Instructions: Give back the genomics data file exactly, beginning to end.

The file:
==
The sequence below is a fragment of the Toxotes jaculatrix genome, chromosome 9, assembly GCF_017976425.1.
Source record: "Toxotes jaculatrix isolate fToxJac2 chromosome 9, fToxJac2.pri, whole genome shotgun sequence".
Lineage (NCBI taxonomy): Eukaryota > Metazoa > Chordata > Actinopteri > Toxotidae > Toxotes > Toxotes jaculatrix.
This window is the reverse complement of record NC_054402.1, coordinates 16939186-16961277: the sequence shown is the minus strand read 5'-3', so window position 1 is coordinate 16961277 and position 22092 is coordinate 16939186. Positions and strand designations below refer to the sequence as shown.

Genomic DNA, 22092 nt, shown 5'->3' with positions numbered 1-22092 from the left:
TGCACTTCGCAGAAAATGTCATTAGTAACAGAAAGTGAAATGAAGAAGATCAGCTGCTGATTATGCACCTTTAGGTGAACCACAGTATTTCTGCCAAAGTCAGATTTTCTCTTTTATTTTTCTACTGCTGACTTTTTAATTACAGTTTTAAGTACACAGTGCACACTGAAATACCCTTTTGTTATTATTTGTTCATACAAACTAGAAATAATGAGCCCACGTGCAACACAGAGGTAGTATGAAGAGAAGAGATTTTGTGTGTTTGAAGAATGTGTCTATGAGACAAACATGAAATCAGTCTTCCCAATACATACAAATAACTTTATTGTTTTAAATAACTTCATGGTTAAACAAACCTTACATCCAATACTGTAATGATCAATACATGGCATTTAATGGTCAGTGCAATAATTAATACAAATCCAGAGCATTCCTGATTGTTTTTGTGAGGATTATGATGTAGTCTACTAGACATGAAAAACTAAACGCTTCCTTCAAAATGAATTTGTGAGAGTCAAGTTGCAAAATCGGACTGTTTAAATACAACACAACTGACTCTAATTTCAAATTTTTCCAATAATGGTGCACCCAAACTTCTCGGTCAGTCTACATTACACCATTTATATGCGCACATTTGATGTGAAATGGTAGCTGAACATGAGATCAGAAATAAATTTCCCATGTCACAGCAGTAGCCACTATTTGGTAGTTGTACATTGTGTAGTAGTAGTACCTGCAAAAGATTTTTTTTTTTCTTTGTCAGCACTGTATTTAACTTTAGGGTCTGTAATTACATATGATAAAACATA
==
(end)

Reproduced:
The sequence below is a fragment of the Toxotes jaculatrix genome, chromosome 9, assembly GCF_017976425.1.
Source record: "Toxotes jaculatrix isolate fToxJac2 chromosome 9, fToxJac2.pri, whole genome shotgun sequence".
Lineage (NCBI taxonomy): Eukaryota > Metazoa > Chordata > Actinopteri > Toxotidae > Toxotes > Toxotes jaculatrix.
This window is the reverse complement of record NC_054402.1, coordinates 16939186-16961277: the sequence shown is the minus strand read 5'-3', so window position 1 is coordinate 16961277 and position 22092 is coordinate 16939186. Positions and strand designations below refer to the sequence as shown.

Genomic DNA, 22092 nt, shown 5'->3' with positions numbered 1-22092 from the left:
TGCACTTCGCAGAAAATGTCATTAGTAACAGAAAGTGAAATGAAGAAGATCAGCTGCTGATTATGCACCTTTAGGTGAACCACAGTATTTCTGCCAAAGTCAGATTTTCTCTTTTATTTTTCTACTGCTGACTTTTTAATTACAGTTTTAAGTACACAGTGCACACTGAAATACCCTTTTGTTATTATTTGTTCATACAAACTAGAAATAATGAGCCCACGTGCAACACAGAGGTAGTATGAAGAGAAGAGATTTTGTGTGTTTGAAGAATGTGTCTATGAGACAAACATGAAATCAGTCTTCCCAATACATACAAATAACTTTATTGTTTTAAATAACTTCATGGTTAAACAAACCTTACATCCAATACTGTAATGATCAATACATGGCATTTAATGGTCAGTGCAATAATTAATACAAATCCAGAGCATTCCTGATTGTTTTTGTGAGGATTATGATGTAGTCTACTAGACATGAAAAACTAAACGCTTCCTTCAAAATGAATTTGTGAGAGTCAAGTTGCAAAATCGGACTGTTTAAATACAACACAACTGACTCTAATTTCAAATTTTTCCAATAATGGTGCACCCAAACTTCTCGGTCAGTCTACATTACACCATTTATATGCGCACATTTGATGTGAAATGGTAGCTGAACATGAGATCAGAAATAAATTTCCCATGTCACAGCAGTAGCCACTATTTGGTAGTTGTACATTGTGTAGTAGTAGTACCTGCAAAAGATTTTTTTTTTTCTTTGTCAGCACTGTATTTAACTTTAGGGTCTGTAATTACATATGATAAAACATA